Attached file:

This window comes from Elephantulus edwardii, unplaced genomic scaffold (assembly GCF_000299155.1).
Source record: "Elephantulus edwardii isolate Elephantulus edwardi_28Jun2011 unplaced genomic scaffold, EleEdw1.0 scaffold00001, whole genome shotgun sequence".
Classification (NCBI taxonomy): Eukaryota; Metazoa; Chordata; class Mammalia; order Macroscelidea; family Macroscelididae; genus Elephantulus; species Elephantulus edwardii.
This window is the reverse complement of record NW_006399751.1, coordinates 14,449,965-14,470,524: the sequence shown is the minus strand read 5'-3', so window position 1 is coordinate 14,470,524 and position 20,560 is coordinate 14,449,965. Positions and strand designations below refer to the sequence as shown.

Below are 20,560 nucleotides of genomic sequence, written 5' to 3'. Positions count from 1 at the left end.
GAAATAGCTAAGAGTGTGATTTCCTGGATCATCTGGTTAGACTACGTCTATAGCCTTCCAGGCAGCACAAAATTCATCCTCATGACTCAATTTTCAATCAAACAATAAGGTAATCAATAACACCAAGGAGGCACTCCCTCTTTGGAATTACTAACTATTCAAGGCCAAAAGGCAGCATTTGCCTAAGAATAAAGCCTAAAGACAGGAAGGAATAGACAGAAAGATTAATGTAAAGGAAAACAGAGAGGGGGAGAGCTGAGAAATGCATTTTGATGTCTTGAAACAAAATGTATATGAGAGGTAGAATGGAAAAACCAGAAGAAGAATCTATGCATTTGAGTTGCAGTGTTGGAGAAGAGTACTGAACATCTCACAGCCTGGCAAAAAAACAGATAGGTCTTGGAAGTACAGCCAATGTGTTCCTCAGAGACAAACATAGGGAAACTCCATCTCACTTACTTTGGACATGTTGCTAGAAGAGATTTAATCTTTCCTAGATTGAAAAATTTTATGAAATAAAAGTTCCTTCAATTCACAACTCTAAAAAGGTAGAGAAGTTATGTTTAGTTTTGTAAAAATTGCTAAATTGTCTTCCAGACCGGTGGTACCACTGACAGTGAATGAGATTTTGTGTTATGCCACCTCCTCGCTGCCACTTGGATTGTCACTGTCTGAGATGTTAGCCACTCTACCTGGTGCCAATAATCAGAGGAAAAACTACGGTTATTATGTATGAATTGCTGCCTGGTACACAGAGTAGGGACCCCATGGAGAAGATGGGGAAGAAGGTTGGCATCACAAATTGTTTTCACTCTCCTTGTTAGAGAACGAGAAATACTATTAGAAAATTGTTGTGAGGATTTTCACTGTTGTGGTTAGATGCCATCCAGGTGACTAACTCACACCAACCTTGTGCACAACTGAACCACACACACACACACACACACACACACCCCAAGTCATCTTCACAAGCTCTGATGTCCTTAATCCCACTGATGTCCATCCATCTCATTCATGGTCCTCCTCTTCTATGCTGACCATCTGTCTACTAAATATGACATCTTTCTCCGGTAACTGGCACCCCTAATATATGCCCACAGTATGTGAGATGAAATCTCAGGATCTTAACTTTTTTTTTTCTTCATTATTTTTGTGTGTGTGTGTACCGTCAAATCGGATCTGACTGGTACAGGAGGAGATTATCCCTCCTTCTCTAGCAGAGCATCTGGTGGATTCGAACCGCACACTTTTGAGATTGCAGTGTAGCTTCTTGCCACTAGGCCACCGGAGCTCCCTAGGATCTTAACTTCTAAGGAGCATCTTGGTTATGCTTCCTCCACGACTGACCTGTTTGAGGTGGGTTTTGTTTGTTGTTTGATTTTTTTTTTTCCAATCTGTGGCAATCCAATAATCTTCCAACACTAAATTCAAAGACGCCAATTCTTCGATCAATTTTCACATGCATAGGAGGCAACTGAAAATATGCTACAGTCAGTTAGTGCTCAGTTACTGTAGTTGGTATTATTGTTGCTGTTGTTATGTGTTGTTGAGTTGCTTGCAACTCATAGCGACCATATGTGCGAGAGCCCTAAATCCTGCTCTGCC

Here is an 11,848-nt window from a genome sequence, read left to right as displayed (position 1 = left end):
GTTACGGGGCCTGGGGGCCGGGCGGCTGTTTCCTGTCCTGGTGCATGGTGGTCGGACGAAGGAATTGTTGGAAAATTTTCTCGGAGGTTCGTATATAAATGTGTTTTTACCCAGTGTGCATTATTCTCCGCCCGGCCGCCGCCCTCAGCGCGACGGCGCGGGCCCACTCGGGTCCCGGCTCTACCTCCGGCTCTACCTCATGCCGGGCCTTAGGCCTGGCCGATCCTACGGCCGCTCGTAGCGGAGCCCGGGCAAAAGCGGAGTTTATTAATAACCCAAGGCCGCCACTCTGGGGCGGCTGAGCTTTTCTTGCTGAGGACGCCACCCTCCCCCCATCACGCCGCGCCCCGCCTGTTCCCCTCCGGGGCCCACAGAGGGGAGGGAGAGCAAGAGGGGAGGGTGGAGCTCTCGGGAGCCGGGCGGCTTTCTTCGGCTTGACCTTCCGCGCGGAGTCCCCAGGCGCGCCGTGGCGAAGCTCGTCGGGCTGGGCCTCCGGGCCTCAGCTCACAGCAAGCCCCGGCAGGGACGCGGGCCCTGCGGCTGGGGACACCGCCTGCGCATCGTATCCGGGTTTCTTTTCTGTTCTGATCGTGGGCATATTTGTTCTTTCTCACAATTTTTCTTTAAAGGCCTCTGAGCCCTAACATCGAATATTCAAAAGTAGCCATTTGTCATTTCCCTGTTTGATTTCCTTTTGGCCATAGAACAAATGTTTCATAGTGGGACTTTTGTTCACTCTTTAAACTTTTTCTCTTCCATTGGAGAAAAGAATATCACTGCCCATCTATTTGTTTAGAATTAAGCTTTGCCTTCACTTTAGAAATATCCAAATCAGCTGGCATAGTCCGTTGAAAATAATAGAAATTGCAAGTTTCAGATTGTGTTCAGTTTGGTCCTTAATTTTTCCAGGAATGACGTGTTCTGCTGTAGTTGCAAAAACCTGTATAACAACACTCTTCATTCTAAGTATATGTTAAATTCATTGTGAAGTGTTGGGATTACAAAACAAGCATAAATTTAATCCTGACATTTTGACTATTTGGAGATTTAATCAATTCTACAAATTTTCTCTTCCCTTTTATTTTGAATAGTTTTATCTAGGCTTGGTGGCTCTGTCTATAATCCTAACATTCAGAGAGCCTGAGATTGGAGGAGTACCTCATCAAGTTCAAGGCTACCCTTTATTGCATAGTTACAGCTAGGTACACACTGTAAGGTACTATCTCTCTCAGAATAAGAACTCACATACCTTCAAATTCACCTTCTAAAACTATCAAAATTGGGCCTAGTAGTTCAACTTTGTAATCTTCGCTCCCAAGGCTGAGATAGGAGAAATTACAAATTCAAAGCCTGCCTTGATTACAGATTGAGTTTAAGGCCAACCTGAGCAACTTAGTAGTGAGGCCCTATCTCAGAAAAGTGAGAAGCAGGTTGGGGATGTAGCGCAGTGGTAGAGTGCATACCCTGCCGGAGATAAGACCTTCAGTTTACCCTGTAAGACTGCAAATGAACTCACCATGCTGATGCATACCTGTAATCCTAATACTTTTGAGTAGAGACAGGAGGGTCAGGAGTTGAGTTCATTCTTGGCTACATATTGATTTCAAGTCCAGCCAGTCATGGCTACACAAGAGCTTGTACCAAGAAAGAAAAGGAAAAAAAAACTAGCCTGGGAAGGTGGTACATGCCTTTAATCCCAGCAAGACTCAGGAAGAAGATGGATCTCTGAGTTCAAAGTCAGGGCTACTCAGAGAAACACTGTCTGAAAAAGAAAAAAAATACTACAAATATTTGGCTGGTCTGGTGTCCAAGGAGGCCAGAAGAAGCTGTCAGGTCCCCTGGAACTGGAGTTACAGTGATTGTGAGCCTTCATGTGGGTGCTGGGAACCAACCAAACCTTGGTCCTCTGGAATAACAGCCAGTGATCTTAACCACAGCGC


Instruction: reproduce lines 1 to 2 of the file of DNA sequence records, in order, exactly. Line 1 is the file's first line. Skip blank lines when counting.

This window comes from Elephantulus edwardii, unplaced genomic scaffold (assembly GCF_000299155.1).
Source record: "Elephantulus edwardii isolate Elephantulus edwardi_28Jun2011 unplaced genomic scaffold, EleEdw1.0 scaffold00001, whole genome shotgun sequence".